China Central bank sends clearer monetary accommodation signal
The People's Bank of China announced a 50-basis-point reserve requirement ratio cut for bank deposits on Monday night, taking the system average from 17 percent to 16.5 percent, releasing around 700 billion yuan in base money supply on our estimates.
The cut was timed to maintain adequate liquidity conditions in the face of ongoing capital outflows, lower shortterm rates somewhat to counter their recent rise with the automatic withdrawal of significant short-term liquidity, post-Chinese New Year, and send a clearer signal of monetary policy accommodation now that exchange rate concerns and pressures have eased com- pared with earlier this year.
Additional RRR cuts have been expected and needed for a while to offset sizeable yuan depreciation-fanned capital outflows since last October's RRR cut. We estimate non-FDI capital outflows stayed high at around $160 billion in December and January.
However, the central bank has until now been reluctant to deliver, preferring to use shorter liquidity provisioning or interest rate tools such as Standing Lending Facilities and Medium-term Lending Facilities instead, for fear of further aggravating yuan depreciation pressures. Now that exchange rate concerns and pressures have eased somewhat versus the Chinese New Year, the PBOC appears to be sending a clearer signal of monetary policy accommodation. Even before G20 finance ministers and central bank governors' calls last week, the Chinese government had been indicating that it would be adopting more expansion in fiscal and monetary policies to support growth.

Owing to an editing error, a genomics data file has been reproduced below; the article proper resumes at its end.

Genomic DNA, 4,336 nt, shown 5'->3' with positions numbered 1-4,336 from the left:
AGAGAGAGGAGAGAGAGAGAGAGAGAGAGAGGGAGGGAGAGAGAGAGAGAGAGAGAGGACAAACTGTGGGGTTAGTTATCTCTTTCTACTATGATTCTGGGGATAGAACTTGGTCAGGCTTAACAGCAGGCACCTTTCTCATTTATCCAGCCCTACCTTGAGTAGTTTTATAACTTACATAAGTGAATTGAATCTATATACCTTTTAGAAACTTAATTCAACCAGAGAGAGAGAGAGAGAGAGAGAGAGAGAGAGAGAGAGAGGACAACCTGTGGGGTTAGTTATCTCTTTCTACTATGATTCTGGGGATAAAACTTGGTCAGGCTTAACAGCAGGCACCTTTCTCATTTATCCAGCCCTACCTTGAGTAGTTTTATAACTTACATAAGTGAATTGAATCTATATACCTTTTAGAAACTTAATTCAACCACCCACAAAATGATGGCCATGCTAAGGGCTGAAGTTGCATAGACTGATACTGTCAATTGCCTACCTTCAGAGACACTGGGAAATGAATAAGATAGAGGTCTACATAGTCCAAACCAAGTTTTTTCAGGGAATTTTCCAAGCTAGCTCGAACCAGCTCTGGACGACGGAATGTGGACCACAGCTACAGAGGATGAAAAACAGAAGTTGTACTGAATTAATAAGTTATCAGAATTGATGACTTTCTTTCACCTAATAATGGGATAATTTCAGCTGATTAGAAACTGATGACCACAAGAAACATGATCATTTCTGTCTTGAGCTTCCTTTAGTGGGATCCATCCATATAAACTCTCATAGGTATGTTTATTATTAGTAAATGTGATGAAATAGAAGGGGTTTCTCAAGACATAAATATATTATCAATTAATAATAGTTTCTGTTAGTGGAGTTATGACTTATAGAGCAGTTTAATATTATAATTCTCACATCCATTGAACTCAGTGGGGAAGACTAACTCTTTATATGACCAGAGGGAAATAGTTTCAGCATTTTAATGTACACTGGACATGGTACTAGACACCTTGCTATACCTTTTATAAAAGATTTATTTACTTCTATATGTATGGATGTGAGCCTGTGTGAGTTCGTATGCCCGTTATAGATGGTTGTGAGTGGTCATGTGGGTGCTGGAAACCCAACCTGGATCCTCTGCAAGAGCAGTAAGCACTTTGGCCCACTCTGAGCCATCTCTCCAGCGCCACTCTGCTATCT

December's Economic Work Conference laid out a clear easing bias for China's 2016 policy plans. We expect more detailed measures to come, including the new budget to be unveiled at the annual National People's Congress this weekend, on the monetary, fiscal and structural fronts.
As Governor Zhou Xiaochuan reiterated last Friday, there will be more policy easing to come, but the PBOC does not intend to let its currency depreciate sharply and will manage its exchange rate referencing the basket while considering dollar-yuan movements. We still see the PBOC cutting the RRR multiple times by a total 300bp cuts and cutting benchmark rates twice more (taking the 1-year deposit and lending benchmark rates to 1 percent and 3.85 percent, respectively) this year.
While benchmark interest rates were not cut on Monday, persistent deflationary pressures mean that real interest rates remain too high, pushing up corporates' debt servicing burden and risking passive monetary tightening. We maintain our view that the RMB will only be allowed to depreciate by a modest 5 percent against the US this year, leaving it at 1: 6.8 by the end of 2016.